Resolve’s TrailGuard incorporates Intel vision-processing chips in its cameras. It is also able to carry out AI image analysis so that only images of human intruders are transmitted. This helps with battery life and cutting down transmission costs. The first version of it operated in the Grumeti reserve in Tanzania in 2018. It managed to detect more than 50 intruders and enabled 30 arrests from 20 different poaching gangs. Mr Dinerseting saus that Resolve is manufacturing 1,000 updated units for installation in Africa and elsewhere.

The US foundation has proposed to protect over 100 wildlife parks and reserves over the next two years. They aim to do so by installing TrailGuards on the 10 trails that are most targeted by poachers in each place. The cost of installation would cost a park roughly £13,000 in the first year and slightly more in the second year, with operating expenses for data transmissions estimated to cost in the region of £150 a year. This is far less than alternative protection methods which include flying drones or employing additional staff.

Anthony Dancer, who manages ZSL’s tech programme, warns that new technology cannot stop illegal killing on its own. “Most protected sites around the world are terribly underfunded,” he says. “Even if we make the technology available, many places will not have enough resources to manage the technology or enough rangers for a large increase in enforcement.”

Aside from poaching for horns, teeth, meat or fur, etc people also kill animals to protect their crops or livestock. Resolve plans to take on this growing conservation problem by adapting its TrailGuard features and hardware. It’s a true feat for tech and wildlife. Their aim is to adapt it to identify animals instead of people, for a project called VillageGuard.

Camera traps would be installed along trails used by big animals that trample or eat crops or attack livestock. The initial five targets would be snow leopards and wolves in Nepal, grizzly bears in the U.S.A and lions and elephants in Africa. The system will have attached speakers that will frighten away unwanted animals by playing sounds such as human shouting.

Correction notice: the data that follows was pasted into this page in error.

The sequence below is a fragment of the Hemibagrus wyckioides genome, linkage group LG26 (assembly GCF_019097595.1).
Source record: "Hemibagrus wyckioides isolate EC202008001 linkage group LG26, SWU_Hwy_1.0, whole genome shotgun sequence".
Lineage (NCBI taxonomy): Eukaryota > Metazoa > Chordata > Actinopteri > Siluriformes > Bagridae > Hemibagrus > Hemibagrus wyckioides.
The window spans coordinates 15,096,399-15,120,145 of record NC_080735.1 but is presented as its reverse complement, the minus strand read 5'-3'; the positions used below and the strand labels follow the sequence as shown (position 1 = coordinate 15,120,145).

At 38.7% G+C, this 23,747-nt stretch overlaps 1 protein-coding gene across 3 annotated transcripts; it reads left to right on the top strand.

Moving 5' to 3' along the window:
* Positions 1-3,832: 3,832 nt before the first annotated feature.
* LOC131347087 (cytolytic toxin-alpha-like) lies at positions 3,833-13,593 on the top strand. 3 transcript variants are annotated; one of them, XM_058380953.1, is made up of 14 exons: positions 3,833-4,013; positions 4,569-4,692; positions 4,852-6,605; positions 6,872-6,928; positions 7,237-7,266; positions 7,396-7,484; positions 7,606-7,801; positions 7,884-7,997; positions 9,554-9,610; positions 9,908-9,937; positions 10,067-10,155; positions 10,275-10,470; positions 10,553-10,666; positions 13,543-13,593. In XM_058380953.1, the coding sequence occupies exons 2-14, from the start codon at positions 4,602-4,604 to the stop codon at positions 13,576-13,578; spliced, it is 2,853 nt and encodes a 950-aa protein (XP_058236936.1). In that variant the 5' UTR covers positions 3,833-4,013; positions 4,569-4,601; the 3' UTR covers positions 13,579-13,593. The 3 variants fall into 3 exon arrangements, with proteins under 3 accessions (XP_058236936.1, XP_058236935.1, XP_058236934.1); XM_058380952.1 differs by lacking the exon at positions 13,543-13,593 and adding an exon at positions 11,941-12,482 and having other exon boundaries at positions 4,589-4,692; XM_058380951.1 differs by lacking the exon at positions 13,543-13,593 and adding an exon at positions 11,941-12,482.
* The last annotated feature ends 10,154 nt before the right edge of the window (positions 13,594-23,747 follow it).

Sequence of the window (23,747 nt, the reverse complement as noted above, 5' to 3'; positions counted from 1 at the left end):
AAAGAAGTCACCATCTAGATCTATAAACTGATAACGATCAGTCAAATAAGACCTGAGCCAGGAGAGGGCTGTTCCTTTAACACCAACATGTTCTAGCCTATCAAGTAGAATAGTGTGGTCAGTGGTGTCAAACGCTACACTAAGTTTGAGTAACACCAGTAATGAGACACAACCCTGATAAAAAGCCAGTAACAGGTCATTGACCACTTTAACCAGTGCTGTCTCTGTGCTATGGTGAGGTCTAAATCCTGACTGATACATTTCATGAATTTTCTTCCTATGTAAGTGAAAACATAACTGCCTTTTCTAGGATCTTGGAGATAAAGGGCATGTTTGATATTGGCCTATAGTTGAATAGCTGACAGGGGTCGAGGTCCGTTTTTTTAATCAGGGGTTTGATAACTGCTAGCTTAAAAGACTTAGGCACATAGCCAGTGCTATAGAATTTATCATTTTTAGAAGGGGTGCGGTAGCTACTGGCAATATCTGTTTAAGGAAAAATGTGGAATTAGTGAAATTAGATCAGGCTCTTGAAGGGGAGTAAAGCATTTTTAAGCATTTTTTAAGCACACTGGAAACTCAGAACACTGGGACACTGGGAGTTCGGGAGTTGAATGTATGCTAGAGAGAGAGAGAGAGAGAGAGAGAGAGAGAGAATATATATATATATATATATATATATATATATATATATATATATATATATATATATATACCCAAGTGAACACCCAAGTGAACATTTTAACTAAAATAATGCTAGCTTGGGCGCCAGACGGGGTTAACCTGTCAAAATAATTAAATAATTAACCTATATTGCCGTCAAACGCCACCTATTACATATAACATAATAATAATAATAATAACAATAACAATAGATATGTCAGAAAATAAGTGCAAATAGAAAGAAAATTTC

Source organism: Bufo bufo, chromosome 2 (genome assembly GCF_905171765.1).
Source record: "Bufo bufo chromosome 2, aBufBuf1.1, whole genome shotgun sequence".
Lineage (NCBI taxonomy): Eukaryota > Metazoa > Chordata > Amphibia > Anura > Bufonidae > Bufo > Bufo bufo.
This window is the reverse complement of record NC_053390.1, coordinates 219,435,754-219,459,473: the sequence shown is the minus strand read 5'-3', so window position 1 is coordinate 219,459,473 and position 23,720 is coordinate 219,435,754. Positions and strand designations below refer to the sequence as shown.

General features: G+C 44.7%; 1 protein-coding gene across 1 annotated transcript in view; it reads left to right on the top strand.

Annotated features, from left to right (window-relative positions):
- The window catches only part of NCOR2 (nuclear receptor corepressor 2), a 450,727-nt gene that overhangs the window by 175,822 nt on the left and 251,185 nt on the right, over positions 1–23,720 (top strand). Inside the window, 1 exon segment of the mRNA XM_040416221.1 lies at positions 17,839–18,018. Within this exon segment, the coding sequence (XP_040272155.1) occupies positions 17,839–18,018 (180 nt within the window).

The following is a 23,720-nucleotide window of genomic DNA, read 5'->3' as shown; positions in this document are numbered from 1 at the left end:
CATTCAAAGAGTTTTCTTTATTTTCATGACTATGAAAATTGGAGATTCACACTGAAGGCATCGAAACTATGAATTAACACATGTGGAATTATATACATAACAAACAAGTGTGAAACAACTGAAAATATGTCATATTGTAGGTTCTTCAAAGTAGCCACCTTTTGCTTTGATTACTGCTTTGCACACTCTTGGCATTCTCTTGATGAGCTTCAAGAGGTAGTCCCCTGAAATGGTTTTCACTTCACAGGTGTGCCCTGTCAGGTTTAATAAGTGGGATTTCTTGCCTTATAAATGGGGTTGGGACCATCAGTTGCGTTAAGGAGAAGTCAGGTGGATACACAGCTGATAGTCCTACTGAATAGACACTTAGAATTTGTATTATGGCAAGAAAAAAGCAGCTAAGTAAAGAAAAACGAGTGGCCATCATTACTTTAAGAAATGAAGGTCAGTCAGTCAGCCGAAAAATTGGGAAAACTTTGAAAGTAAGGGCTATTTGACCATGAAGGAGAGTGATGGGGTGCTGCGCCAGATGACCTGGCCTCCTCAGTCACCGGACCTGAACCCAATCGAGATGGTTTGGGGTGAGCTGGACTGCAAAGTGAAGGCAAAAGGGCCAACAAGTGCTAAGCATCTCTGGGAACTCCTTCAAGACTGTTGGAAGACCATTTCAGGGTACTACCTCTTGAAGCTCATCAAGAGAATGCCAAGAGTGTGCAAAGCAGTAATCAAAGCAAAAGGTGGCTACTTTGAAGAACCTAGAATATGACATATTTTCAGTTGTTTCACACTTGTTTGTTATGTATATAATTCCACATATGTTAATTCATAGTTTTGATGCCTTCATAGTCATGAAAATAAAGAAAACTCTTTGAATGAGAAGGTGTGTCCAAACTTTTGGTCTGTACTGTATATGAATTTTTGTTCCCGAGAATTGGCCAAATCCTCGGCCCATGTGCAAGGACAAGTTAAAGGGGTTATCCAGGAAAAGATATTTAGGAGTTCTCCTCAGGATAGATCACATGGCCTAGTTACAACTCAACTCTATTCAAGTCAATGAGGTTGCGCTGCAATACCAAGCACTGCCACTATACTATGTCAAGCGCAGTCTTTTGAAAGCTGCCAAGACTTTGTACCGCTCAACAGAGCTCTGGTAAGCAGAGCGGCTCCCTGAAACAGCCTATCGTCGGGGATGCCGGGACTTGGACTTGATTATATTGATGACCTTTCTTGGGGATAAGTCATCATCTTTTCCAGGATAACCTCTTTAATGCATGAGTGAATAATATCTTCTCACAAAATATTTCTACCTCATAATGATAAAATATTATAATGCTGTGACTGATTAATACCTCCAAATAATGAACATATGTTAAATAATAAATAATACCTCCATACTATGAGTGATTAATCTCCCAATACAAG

Conservation bodies are also looking further than threats to wildlife from villagers or poachers, by resorting to technology to track elusive animals. They analyse the increasing volume of images from camera traps installed around the world. ZSL for examples uses both human volunteers and machine learning to do so. AI is currently being used in several projects to identify animals.

The biggest programme, Wildlife Insights, sits within Google Cloud and combines its machine learning expertise with a group of conservation groups. It has been taught to recognize 612 species with 8.7 million images supplied by member organisation. It is expected to expand quickly as conservations feed it more data.

Accuracy ranges from 80-98%, but this depends very much on the distinctiveness of the species as well as the quality of the image. “Wildlife Insights is essentially a massive open source system that will enable people around the world to manage and analyse biodiversity data,” says Mr Dancer.

As much as AI becomes a more powerful tool, humans will always be pivotal in wildlife identification, this includes experts zoologists and amateurs as well. ZSL’s free citizen science app, Instant Wild allows anyone with a smartphone to identify animals in camera images. So far it has been downloaded 130,000 times.

Technology is also helping the ones on the front line who work in the world’s reserves and parks (300,000-400,000 rangers and wardens), according to the International Ranger Federation. A system called Smart (Spatial Monitoring and Reporting Tool), developed by ZSL and other bodies allows rangers to collect and sort out data on mobile devices about locations of animals and humans. This includes illegal intruders, which allows the deployment of limited staff as efficiently as possible.

The system is already being used in 900 protected areas globally. Harvard computer science professor Milind Tambe has developed AI software that will be integrated into it next year. It will predict poacher behaviour so patrols can be directed to probable hotspots of illicit activity. Tech and wildlife are starting to reap the benefits.

With wildlife under enormous pressure, technology has huge potential to enable conservationists to deploy limited resources more efficiently and battle poachers and the illegal trade. Mr. Dancer of ZSL says“We urgently need to innovate, and to create new partnerships with industry, governments and academia, to develop new solutions. This is where technology and tech partnerships have the potential to be transformational — by enabling us to target our resources more efficiently and more effectively, and to scale our impact.”